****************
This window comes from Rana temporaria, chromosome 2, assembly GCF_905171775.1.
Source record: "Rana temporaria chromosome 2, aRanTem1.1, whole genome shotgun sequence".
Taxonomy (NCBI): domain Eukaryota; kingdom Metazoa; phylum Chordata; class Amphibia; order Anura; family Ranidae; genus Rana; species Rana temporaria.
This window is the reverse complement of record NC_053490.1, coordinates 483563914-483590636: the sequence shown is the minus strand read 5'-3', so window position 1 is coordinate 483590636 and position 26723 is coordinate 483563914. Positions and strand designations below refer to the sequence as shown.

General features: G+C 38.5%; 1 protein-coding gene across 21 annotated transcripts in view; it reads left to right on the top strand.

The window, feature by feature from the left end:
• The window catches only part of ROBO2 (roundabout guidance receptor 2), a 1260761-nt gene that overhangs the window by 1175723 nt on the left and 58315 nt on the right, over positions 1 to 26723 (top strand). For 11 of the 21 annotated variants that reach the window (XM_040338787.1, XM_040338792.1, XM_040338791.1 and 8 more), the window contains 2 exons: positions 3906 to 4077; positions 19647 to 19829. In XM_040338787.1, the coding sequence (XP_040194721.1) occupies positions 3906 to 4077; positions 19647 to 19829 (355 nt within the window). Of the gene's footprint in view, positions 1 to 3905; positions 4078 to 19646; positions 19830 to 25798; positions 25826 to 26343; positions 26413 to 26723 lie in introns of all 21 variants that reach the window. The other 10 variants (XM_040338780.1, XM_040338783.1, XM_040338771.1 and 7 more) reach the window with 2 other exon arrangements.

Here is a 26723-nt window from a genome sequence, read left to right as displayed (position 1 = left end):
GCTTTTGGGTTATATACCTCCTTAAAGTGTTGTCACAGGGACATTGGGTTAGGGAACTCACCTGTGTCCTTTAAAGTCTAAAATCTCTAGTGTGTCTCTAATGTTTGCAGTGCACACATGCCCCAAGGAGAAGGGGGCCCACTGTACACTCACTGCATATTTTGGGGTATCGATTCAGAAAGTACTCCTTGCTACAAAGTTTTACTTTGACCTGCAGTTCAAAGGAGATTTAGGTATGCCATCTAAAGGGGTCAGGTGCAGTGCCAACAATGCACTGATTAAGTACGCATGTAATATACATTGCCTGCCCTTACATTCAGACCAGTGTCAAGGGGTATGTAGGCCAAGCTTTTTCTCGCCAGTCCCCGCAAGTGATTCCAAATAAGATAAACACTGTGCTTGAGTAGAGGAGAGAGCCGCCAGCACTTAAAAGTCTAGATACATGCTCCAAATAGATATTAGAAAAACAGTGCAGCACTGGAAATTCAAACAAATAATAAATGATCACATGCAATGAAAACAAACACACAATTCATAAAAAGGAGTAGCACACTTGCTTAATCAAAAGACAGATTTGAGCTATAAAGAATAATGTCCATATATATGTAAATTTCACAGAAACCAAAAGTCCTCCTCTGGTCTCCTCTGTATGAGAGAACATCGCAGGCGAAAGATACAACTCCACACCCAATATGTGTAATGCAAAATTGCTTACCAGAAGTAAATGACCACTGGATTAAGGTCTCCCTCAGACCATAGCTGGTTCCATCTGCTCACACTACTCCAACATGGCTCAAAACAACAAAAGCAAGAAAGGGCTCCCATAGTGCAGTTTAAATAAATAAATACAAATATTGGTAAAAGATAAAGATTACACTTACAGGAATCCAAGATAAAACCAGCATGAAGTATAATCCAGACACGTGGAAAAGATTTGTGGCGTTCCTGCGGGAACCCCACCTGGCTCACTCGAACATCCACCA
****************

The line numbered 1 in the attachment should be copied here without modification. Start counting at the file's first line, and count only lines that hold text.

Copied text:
This window comes from Rana temporaria, chromosome 2, assembly GCF_905171775.1.